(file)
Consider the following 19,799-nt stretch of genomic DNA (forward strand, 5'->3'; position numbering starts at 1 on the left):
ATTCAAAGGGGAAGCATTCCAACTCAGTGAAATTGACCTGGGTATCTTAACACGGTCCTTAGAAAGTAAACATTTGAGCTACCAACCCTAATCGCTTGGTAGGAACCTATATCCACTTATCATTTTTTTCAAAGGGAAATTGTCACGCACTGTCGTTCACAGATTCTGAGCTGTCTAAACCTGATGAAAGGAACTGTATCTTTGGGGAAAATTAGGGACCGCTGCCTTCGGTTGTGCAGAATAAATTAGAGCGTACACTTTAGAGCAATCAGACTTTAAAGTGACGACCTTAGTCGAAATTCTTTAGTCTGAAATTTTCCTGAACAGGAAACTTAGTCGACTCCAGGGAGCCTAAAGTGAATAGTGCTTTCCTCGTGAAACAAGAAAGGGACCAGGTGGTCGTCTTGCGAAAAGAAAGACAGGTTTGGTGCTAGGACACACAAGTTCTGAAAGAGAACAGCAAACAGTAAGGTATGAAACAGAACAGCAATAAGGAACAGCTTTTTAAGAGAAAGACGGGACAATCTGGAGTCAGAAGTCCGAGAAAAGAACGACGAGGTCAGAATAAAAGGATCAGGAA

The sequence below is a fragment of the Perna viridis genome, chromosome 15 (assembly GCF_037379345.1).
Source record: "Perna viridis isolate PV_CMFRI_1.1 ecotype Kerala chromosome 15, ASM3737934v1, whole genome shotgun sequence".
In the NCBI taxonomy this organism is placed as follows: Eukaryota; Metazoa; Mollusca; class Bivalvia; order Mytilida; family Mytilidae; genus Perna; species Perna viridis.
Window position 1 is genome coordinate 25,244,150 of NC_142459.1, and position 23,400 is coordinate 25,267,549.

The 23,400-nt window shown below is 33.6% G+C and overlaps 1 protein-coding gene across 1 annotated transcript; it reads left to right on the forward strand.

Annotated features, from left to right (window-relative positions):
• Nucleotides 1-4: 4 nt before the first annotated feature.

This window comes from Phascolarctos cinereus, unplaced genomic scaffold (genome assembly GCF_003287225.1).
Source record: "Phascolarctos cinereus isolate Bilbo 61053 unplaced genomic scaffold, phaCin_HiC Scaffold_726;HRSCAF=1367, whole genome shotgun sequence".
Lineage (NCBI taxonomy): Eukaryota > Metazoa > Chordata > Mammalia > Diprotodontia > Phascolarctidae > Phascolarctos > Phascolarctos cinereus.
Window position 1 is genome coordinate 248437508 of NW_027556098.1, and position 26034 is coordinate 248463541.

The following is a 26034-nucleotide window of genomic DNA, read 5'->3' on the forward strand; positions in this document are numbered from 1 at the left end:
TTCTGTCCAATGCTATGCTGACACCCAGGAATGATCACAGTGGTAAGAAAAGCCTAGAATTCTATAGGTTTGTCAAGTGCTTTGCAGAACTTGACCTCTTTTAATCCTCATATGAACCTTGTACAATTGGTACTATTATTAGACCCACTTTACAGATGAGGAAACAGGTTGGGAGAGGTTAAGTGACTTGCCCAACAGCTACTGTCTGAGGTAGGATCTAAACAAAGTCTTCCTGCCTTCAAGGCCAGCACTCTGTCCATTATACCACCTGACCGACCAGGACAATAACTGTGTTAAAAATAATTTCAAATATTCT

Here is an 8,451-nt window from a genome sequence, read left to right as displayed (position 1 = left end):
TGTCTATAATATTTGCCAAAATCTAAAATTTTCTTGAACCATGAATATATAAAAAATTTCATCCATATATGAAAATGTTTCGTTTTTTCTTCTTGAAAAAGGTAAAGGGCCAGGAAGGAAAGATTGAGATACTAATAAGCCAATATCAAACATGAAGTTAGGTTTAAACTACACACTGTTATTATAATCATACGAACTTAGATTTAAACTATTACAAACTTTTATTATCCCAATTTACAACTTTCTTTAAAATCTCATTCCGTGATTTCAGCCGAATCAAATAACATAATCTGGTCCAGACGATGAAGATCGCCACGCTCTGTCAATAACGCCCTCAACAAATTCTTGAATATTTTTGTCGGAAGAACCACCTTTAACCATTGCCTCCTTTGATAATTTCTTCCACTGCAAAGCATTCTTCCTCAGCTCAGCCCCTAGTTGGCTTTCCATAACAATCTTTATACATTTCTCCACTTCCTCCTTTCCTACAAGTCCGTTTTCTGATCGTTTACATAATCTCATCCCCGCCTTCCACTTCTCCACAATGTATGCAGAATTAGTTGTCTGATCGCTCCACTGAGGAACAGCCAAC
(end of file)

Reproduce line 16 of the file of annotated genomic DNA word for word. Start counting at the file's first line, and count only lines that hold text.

Here is an 8,451-nt window from a genome sequence, read left to right as displayed (position 1 = left end):